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A CurtainUp Review
The Subject Was Roses
By Elyse Sommer
With its two acts and six scenes playing out in a realistically furnished living room and kitchen setting (complete with period perfect enamel sink) The Subject Was Roses epitomizes the realistic, kitchen sink family drama. Timmy Leary, the son who loves his parents but needs to strike out on his own, is somewhat reminiscent of Warren Leight's narrator in Side Man. Even more so, the disappointed with life John Cleary and his escapades with women evokes memories of Arthur Miller's Willie Loman (a 1949 Pulitzer Prize winner). But the Leary saga is the stuff of a much smaller American tragedy than Death of a Salesman and without the poetry and memorable quotes. Actually it was the more nuts and bolts realism of Gilroy's play, the fact that his characters spoke the way ordinary people speak, that was praised by critics of the original production. But what was noteworthy then has long since become run of the mill.
But while The Subject Was Roses isn't exactly a modern classic with a must-see relevancy nowadays, it does offer three actors a chance to bring out the various shades of feelings in meaty roles. Its also timely in that its small cast and single set fit the economic needs of modern producers.
The recent revival at the Mark Taper in Los Angeles offset the play's dated label with a news making casting opportunity: Martin Sheen who went from his career making role as Timmy Leary to become President on TV's long-running West Wing, returned to his stage roots, now playing the senior Leary. It also featured the well-known actress Frances Conroy as his unhappy wife.
The Pearl Theater's production boasts no such celebrity cast. Timmy is played by Off-Broadway and Pearl Theater newcomer Matthew Amendt and Nettie and John Cleary by Pearl veterans Carol Schultz and Dan Daily. I didn't see the Los Angeles revival, but Schultz strikes me as much more in the mold of Patricia Neal than Ms. Conroy (Neal made an Academy Award nominated comeback after a stroke as the film version's Nettie).
Daily is quite ideally cast as the blustery but frustrated Irishman. Amendt is completely believable in the role that has enduring relevancy: a son who wants to know the parents he loves better, and who, having become his own man, knows he must leave them or risk once again being a pawn in their private war — a war that's an outgrowth of their struggles with the demons of infidelity, failed ambitions, a long buried child and forever lost happiness.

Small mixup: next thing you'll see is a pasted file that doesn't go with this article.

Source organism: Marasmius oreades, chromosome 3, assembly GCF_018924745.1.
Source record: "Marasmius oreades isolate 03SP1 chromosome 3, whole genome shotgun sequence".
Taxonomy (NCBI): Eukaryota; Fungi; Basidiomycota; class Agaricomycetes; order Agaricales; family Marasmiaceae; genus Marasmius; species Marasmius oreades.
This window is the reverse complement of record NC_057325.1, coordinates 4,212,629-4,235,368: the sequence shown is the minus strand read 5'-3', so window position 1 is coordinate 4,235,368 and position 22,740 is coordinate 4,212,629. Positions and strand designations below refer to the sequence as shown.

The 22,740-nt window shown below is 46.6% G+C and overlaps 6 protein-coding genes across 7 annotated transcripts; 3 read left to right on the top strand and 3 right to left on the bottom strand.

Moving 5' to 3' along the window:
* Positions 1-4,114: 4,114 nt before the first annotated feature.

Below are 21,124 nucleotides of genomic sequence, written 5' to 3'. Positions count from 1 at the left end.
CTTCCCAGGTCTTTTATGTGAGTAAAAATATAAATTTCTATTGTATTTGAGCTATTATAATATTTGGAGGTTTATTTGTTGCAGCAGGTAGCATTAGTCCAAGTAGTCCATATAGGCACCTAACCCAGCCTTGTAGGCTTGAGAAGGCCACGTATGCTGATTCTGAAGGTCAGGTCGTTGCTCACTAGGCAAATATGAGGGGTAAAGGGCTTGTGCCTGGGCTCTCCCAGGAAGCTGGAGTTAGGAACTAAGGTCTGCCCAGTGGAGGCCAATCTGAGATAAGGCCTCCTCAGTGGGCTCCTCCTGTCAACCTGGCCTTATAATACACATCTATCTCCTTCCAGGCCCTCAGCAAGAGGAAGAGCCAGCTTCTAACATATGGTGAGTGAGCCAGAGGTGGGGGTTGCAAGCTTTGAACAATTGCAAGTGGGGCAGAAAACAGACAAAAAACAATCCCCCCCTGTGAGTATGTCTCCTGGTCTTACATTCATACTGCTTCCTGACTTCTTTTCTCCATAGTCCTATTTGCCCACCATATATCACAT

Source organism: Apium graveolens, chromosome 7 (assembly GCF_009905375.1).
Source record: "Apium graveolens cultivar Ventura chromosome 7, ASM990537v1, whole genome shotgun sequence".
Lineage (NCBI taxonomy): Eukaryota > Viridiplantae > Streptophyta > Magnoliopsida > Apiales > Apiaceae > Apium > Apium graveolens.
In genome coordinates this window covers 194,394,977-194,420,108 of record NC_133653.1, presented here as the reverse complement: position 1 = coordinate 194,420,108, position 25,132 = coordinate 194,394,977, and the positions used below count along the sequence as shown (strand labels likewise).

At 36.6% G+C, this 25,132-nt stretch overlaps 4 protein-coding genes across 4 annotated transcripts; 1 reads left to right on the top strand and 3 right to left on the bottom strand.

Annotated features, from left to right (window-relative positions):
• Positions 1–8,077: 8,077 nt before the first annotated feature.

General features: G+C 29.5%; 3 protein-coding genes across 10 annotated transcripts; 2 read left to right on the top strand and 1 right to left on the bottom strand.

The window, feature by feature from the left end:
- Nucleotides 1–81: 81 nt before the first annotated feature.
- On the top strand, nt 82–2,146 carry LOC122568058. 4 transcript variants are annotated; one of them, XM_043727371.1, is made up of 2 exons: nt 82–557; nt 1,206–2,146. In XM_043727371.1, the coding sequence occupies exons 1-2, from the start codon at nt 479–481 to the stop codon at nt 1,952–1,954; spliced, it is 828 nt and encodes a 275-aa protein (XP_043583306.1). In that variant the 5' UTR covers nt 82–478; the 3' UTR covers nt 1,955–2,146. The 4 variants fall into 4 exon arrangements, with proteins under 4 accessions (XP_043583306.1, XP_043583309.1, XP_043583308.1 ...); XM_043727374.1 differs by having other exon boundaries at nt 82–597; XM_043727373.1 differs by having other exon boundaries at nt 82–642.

Under Amy Wright's direction, there's a nice bloom on this old-fashioned bouquet. With the action confined to the Leary apartment — John and Timmy's ball game date, the whole family's night on the town and Nettie's 12-hour attempt at getting away from her confining, regret-laden life all happen off stage— the between scenes interludes could easily be clunky. Thankfully, they're not.
The actors make the most of the most emotionally engaging scenes. Daily makes Leary's mood swings border on being bi-polar, but he pulls back enough to avoid his being too extreme to win our sympathy. Harry Feiner's set and Barbara A. Bell's costumes reflect solid research and a feel for the period.
Given the talky and fairly inactive nature of this play, Ms. Wright might have trimmed it by at least ten minutes. However, there's nothing anyone could do to keep the bouquet of roses that gave Mr. Gilroy his title from being an instantly predictable metaphoric device. Still, Daily and Schultz ably create the no-holds-barred reality of two people who call a truce long enough to set their son free but whose own future together would be resistant to peaceful co-existence even in the near-distant future of more available marital therapy.